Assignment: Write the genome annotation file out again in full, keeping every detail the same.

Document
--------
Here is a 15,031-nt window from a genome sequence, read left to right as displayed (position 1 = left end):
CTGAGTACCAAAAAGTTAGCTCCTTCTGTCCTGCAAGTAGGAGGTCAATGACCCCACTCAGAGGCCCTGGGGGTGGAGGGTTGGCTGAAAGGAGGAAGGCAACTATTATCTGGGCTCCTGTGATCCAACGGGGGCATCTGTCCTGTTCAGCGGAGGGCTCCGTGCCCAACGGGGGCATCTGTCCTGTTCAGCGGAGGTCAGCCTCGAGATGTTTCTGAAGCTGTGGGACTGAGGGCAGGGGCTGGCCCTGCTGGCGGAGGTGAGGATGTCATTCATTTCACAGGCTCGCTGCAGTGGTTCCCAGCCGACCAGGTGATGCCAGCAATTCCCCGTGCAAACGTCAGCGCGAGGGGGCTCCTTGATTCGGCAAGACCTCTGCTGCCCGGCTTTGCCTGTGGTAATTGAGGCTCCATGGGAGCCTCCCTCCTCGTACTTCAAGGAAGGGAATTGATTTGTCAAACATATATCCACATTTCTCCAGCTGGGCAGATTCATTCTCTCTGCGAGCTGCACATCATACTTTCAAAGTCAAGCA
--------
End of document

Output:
Here is a 15,031-nt window from a genome sequence, read left to right as displayed (position 1 = left end):
CTGAGTACCAAAAAGTTAGCTCCTTCTGTCCTGCAAGTAGGAGGTCAATGACCCCACTCAGAGGCCCTGGGGGTGGAGGGTTGGCTGAAAGGAGGAAGGCAACTATTATCTGGGCTCCTGTGATCCAACGGGGGCATCTGTCCTGTTCAGCGGAGGGCTCCGTGCCCAACGGGGGCATCTGTCCTGTTCAGCGGAGGTCAGCCTCGAGATGTTTCTGAAGCTGTGGGACTGAGGGCAGGGGCTGGCCCTGCTGGCGGAGGTGAGGATGTCATTCATTTCACAGGCTCGCTGCAGTGGTTCCCAGCCGACCAGGTGATGCCAGCAATTCCCCGTGCAAACGTCAGCGCGAGGGGGCTCCTTGATTCGGCAAGACCTCTGCTGCCCGGCTTTGCCTGTGGTAATTGAGGCTCCATGGGAGCCTCCCTCCTCGTACTTCAAGGAAGGGAATTGATTTGTCAAACATATATCCACATTTCTCCAGCTGGGCAGATTCATTCTCTCTGCGAGCTGCACATCATACTTTCAAAGTCAAGCA